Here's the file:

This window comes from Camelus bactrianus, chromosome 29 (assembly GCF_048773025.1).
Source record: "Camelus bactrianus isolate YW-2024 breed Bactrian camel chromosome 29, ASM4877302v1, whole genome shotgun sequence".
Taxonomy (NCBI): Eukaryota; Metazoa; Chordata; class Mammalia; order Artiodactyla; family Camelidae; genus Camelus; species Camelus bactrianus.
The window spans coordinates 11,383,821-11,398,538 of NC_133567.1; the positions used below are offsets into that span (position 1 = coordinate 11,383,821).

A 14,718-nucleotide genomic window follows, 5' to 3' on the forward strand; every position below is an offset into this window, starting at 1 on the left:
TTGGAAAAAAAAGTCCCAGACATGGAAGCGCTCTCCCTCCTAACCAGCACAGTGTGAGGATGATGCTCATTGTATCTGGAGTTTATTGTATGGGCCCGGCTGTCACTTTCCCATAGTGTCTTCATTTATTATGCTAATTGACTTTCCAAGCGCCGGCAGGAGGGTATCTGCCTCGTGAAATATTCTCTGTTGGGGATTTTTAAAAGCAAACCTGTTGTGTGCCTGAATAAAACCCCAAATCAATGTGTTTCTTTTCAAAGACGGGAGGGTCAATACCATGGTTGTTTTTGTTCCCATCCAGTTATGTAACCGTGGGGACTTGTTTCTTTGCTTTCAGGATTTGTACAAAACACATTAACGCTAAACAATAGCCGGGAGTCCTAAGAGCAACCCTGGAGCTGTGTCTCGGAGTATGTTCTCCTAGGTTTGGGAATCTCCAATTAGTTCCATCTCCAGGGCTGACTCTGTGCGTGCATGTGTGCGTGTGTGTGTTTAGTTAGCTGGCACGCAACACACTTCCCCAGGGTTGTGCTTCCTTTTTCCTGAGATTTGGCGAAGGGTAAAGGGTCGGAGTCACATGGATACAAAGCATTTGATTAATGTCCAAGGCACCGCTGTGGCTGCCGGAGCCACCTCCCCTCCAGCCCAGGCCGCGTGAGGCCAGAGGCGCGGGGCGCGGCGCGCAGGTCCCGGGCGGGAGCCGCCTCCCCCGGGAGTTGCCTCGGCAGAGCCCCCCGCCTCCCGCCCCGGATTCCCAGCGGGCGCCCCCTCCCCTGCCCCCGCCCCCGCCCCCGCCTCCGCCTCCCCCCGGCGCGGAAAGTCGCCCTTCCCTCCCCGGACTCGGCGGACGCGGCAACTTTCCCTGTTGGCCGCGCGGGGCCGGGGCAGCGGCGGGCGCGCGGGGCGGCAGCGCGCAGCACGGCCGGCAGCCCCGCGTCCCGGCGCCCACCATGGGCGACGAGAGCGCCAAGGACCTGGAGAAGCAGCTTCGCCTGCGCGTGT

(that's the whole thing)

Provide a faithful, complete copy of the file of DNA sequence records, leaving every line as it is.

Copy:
This window comes from Camelus bactrianus, chromosome 29 (assembly GCF_048773025.1).
Source record: "Camelus bactrianus isolate YW-2024 breed Bactrian camel chromosome 29, ASM4877302v1, whole genome shotgun sequence".
Taxonomy (NCBI): Eukaryota; Metazoa; Chordata; class Mammalia; order Artiodactyla; family Camelidae; genus Camelus; species Camelus bactrianus.
The window spans coordinates 11,383,821-11,398,538 of NC_133567.1; the positions used below are offsets into that span (position 1 = coordinate 11,383,821).

A 14,718-nucleotide genomic window follows, 5' to 3' on the forward strand; every position below is an offset into this window, starting at 1 on the left:
TTGGAAAAAAAAGTCCCAGACATGGAAGCGCTCTCCCTCCTAACCAGCACAGTGTGAGGATGATGCTCATTGTATCTGGAGTTTATTGTATGGGCCCGGCTGTCACTTTCCCATAGTGTCTTCATTTATTATGCTAATTGACTTTCCAAGCGCCGGCAGGAGGGTATCTGCCTCGTGAAATATTCTCTGTTGGGGATTTTTAAAAGCAAACCTGTTGTGTGCCTGAATAAAACCCCAAATCAATGTGTTTCTTTTCAAAGACGGGAGGGTCAATACCATGGTTGTTTTTGTTCCCATCCAGTTATGTAACCGTGGGGACTTGTTTCTTTGCTTTCAGGATTTGTACAAAACACATTAACGCTAAACAATAGCCGGGAGTCCTAAGAGCAACCCTGGAGCTGTGTCTCGGAGTATGTTCTCCTAGGTTTGGGAATCTCCAATTAGTTCCATCTCCAGGGCTGACTCTGTGCGTGCATGTGTGCGTGTGTGTGTTTAGTTAGCTGGCACGCAACACACTTCCCCAGGGTTGTGCTTCCTTTTTCCTGAGATTTGGCGAAGGGTAAAGGGTCGGAGTCACATGGATACAAAGCATTTGATTAATGTCCAAGGCACCGCTGTGGCTGCCGGAGCCACCTCCCCTCCAGCCCAGGCCGCGTGAGGCCAGAGGCGCGGGGCGCGGCGCGCAGGTCCCGGGCGGGAGCCGCCTCCCCCGGGAGTTGCCTCGGCAGAGCCCCCCGCCTCCCGCCCCGGATTCCCAGCGGGCGCCCCCTCCCCTGCCCCCGCCCCCGCCCCCGCCTCCGCCTCCCCCCGGCGCGGAAAGTCGCCCTTCCCTCCCCGGACTCGGCGGACGCGGCAACTTTCCCTGTTGGCCGCGCGGGGCCGGGGCAGCGGCGGGCGCGCGGGGCGGCAGCGCGCAGCACGGCCGGCAGCCCCGCGTCCCGGCGCCCACCATGGGCGACGAGAGCGCCAAGGACCTGGAGAAGCAGCTTCGCCTGCGCGTGT